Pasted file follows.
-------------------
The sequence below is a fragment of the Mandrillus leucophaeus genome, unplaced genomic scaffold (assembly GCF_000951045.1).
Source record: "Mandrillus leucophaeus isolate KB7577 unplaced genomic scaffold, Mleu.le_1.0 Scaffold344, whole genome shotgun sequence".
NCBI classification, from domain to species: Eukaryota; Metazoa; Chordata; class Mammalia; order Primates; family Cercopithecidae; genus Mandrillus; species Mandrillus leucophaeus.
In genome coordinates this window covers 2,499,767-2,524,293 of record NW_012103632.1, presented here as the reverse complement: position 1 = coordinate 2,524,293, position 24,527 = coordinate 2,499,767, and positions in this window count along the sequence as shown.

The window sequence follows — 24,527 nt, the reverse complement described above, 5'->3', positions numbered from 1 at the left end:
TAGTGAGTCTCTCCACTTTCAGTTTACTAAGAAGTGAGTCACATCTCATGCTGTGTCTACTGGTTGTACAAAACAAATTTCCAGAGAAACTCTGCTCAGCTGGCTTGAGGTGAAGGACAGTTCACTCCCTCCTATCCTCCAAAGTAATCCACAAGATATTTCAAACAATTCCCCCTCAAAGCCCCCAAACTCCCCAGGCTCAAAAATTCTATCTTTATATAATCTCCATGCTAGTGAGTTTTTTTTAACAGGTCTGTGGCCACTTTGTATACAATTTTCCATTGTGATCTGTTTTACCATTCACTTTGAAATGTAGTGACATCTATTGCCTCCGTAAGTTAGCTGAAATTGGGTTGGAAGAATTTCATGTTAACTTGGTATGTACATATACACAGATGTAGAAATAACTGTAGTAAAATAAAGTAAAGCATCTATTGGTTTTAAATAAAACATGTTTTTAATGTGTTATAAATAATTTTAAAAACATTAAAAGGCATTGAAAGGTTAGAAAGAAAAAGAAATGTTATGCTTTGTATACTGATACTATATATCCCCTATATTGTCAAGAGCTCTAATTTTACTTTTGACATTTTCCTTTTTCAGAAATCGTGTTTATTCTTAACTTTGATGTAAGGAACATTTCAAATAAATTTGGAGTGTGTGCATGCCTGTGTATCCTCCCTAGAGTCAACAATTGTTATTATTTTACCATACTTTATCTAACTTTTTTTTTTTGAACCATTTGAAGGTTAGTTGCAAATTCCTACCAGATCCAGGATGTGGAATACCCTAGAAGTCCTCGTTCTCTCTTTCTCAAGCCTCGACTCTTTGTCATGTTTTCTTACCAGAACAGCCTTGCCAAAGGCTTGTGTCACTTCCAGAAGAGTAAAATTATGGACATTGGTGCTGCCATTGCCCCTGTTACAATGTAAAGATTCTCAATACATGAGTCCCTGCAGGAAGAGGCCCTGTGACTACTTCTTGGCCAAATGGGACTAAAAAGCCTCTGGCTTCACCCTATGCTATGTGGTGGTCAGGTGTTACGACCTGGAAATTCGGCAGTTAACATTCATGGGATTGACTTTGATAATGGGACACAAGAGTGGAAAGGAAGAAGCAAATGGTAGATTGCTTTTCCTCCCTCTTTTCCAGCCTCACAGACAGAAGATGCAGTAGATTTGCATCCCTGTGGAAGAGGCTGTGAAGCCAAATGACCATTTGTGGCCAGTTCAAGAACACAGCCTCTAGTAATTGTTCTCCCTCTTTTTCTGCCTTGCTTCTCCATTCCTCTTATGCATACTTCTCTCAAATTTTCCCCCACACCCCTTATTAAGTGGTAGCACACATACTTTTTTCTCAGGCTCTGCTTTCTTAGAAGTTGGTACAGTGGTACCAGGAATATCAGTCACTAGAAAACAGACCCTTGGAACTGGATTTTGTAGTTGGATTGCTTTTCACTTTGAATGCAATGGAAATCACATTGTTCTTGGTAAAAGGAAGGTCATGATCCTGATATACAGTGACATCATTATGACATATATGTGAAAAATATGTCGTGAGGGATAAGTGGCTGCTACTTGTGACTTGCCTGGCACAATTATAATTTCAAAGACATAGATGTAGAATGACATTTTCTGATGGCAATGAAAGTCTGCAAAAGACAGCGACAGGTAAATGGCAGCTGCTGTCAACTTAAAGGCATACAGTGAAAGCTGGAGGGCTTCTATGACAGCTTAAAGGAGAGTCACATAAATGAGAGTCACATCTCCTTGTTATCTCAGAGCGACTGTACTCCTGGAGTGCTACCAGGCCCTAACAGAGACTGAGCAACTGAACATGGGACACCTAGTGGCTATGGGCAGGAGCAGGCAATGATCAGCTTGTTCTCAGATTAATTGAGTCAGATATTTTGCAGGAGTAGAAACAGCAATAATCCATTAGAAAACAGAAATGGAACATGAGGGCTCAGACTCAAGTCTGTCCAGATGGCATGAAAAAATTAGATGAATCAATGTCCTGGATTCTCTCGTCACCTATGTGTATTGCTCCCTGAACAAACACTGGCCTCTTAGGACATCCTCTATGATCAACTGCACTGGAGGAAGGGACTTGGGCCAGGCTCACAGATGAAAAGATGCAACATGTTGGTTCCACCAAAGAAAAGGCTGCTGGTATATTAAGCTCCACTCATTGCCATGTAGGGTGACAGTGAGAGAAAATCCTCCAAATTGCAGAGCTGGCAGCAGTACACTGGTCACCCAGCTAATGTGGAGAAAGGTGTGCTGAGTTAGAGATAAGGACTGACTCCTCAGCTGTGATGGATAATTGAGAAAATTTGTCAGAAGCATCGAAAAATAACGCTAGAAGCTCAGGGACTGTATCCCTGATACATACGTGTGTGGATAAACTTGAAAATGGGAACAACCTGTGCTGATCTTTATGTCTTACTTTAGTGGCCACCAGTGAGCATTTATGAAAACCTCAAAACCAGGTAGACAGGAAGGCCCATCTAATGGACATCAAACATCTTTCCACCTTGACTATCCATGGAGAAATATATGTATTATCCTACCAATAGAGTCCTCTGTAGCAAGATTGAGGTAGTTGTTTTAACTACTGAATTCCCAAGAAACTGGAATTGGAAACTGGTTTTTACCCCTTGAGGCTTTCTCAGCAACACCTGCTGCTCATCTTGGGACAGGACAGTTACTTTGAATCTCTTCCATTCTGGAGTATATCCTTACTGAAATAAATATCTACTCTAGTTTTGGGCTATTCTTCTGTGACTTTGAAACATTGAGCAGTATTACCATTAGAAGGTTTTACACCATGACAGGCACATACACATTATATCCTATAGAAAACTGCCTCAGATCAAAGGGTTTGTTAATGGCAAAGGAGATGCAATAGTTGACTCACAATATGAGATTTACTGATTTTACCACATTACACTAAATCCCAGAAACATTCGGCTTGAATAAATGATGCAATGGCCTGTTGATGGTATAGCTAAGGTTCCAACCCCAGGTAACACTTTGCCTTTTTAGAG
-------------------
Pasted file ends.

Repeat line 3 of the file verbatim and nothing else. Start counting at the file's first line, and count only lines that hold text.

NCBI classification, from domain to species: Eukaryota; Metazoa; Chordata; class Mammalia; order Primates; family Cercopithecidae; genus Mandrillus; species Mandrillus leucophaeus.